Films (especially Marvel superhero ones) have unremarkable musical scores for many reasons, but the most remarkable is because scenes tend to be emotionally (and technically) fitted to "temp tracks"—themes taken from other movies as placeholders while the official score is composed. The result: derivative music that imposes another film's emotional landscape onto a newer work, resulting in that characteristic low-risk Hollywood mix of blandness and spectacle.
Scores often seem lawyered to be as close as possible to the temp track without generating legal risk, but sometimes mistakes are made. @SoundsLikeTemp is collecting the best examples. The one above is perhaps the most famous, actually resulting in a copyright imbroglio and a gritted-teeth apology. On the left stereo channel is temp music from Fox Searchlight's Titus (1999). On the right, the "original" score for Warner Bros' 300 (2007).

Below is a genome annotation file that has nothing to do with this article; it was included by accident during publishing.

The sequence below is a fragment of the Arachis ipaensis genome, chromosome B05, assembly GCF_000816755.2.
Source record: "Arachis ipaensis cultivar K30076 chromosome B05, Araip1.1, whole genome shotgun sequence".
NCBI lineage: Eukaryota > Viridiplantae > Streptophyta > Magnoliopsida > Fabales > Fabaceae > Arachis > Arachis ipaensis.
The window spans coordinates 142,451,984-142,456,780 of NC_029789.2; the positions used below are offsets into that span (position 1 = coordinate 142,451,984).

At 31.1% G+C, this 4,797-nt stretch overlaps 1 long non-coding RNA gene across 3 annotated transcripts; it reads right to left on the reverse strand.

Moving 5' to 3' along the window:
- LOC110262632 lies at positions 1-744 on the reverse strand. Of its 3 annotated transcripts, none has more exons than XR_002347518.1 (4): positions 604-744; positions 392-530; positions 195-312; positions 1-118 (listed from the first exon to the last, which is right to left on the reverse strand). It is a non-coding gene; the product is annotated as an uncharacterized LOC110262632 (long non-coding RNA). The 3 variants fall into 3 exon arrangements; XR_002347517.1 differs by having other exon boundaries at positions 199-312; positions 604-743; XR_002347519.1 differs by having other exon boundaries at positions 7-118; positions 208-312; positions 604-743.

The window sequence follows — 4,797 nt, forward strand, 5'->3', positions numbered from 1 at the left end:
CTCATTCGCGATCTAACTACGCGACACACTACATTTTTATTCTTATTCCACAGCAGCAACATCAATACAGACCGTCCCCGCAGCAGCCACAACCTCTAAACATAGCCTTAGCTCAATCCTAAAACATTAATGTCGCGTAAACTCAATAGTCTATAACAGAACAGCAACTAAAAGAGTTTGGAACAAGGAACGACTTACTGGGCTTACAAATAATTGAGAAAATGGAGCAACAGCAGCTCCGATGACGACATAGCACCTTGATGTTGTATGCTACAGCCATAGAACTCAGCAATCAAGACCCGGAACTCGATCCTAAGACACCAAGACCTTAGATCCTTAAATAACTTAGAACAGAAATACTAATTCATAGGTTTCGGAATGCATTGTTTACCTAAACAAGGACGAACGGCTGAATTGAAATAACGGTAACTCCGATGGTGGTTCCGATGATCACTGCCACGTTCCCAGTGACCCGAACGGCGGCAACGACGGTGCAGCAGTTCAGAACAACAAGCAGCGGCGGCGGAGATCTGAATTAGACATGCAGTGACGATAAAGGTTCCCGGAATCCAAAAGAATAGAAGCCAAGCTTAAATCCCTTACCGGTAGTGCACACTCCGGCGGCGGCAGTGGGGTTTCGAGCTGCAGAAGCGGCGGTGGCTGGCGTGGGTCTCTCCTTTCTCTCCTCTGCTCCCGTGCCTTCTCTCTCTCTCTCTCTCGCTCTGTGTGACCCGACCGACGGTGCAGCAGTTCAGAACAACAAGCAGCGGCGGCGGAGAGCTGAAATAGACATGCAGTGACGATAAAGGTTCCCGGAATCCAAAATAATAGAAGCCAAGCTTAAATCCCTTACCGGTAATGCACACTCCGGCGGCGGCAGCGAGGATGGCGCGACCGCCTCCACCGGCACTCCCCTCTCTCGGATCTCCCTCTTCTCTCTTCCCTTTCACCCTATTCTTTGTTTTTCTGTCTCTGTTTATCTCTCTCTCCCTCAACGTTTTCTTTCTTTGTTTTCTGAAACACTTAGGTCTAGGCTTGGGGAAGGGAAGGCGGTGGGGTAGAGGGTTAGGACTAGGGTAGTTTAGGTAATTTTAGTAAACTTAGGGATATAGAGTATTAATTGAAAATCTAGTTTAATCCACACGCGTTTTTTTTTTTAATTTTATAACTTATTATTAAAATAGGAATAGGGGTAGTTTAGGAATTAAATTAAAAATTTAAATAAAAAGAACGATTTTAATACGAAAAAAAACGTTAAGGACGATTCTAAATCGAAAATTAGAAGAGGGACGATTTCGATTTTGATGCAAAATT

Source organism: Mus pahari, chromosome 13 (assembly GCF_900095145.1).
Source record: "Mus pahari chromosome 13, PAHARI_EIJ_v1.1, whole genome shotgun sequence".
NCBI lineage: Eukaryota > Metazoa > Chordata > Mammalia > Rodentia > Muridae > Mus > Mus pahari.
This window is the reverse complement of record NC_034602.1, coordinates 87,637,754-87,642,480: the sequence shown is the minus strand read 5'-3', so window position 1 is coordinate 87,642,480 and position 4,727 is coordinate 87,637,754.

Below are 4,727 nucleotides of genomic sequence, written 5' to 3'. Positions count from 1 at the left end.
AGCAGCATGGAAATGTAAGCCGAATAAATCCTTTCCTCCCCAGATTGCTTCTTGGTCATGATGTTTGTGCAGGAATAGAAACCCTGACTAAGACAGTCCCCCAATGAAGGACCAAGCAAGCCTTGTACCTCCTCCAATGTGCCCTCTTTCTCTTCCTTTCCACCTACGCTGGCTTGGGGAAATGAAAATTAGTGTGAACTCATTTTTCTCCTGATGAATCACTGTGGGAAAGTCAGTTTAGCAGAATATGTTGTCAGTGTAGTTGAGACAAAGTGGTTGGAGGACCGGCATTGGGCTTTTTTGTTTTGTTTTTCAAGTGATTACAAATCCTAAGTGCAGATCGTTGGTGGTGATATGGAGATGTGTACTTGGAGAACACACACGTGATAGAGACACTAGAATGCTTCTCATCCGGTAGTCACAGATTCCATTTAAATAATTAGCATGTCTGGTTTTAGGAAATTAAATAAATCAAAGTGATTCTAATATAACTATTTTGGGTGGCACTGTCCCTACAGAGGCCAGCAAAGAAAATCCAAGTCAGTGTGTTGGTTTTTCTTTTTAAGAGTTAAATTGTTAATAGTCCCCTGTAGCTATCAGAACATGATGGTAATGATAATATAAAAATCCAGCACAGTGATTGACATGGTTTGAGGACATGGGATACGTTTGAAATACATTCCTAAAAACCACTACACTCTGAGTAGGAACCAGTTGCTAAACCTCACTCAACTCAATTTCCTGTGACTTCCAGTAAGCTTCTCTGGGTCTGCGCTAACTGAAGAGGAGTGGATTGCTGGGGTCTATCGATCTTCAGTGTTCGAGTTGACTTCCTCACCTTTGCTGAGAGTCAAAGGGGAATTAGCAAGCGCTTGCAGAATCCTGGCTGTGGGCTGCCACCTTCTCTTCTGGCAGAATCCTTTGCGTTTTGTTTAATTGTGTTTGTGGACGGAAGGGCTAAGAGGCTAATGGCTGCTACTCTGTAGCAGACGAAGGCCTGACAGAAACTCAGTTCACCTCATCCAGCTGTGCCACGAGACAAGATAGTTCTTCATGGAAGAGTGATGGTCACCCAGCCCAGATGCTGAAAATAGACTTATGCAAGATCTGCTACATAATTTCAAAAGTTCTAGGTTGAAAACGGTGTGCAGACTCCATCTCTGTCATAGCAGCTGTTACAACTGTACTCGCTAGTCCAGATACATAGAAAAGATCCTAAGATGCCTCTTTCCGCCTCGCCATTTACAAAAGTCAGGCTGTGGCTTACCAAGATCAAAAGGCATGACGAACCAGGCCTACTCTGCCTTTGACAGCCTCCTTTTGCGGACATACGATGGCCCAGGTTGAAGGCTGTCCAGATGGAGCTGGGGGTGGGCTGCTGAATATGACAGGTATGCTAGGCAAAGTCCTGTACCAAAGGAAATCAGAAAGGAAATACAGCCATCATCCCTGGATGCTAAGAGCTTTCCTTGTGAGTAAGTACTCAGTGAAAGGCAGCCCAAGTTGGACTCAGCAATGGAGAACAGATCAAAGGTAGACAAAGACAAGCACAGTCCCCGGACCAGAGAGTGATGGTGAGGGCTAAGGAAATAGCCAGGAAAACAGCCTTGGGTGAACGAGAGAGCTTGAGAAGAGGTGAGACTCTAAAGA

Below, the two scores played asynchronously.
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